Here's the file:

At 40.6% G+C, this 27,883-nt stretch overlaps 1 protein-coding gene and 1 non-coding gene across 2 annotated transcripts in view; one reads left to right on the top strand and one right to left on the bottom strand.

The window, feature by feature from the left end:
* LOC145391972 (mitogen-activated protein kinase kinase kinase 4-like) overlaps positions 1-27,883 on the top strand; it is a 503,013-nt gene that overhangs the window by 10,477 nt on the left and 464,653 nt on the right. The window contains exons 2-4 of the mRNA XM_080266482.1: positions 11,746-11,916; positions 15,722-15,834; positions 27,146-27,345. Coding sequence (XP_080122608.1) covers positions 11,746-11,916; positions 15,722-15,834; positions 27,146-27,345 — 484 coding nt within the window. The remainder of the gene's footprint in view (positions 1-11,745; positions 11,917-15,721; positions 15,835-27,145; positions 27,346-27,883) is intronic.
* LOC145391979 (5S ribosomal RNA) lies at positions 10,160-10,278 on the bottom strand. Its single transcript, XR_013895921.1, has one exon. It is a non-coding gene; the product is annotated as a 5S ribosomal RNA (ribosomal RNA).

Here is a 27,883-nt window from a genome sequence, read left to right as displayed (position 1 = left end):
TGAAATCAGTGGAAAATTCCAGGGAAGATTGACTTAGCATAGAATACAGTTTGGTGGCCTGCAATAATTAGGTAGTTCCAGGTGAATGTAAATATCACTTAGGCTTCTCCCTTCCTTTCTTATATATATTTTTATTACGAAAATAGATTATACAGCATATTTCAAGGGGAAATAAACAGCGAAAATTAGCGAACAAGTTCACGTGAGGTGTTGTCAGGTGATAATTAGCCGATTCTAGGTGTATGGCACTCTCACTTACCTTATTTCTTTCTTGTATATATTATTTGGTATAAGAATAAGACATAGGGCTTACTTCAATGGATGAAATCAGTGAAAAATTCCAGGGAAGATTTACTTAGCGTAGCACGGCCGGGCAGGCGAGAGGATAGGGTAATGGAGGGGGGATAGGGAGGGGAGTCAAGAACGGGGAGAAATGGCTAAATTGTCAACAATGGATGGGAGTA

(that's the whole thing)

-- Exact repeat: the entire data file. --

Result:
At 40.6% G+C, this 27,883-nt stretch overlaps 1 protein-coding gene and 1 non-coding gene across 2 annotated transcripts in view; one reads left to right on the top strand and one right to left on the bottom strand.

The window, feature by feature from the left end:
* LOC145391972 (mitogen-activated protein kinase kinase kinase 4-like) overlaps positions 1-27,883 on the top strand; it is a 503,013-nt gene that overhangs the window by 10,477 nt on the left and 464,653 nt on the right. The window contains exons 2-4 of the mRNA XM_080266482.1: positions 11,746-11,916; positions 15,722-15,834; positions 27,146-27,345. Coding sequence (XP_080122608.1) covers positions 11,746-11,916; positions 15,722-15,834; positions 27,146-27,345 — 484 coding nt within the window. The remainder of the gene's footprint in view (positions 1-11,745; positions 11,917-15,721; positions 15,835-27,145; positions 27,346-27,883) is intronic.
* LOC145391979 (5S ribosomal RNA) lies at positions 10,160-10,278 on the bottom strand. Its single transcript, XR_013895921.1, has one exon. It is a non-coding gene; the product is annotated as a 5S ribosomal RNA (ribosomal RNA).

Here is a 27,883-nt window from a genome sequence, read left to right as displayed (position 1 = left end):
TGAAATCAGTGGAAAATTCCAGGGAAGATTGACTTAGCATAGAATACAGTTTGGTGGCCTGCAATAATTAGGTAGTTCCAGGTGAATGTAAATATCACTTAGGCTTCTCCCTTCCTTTCTTATATATATTTTTATTACGAAAATAGATTATACAGCATATTTCAAGGGGAAATAAACAGCGAAAATTAGCGAACAAGTTCACGTGAGGTGTTGTCAGGTGATAATTAGCCGATTCTAGGTGTATGGCACTCTCACTTACCTTATTTCTTTCTTGTATATATTATTTGGTATAAGAATAAGACATAGGGCTTACTTCAATGGATGAAATCAGTGAAAAATTCCAGGGAAGATTTACTTAGCGTAGCACGGCCGGGCAGGCGAGAGGATAGGGTAATGGAGGGGGGATAGGGAGGGGAGTCAAGAACGGGGAGAAATGGCTAAATTGTCAACAATGGATGGGAGTA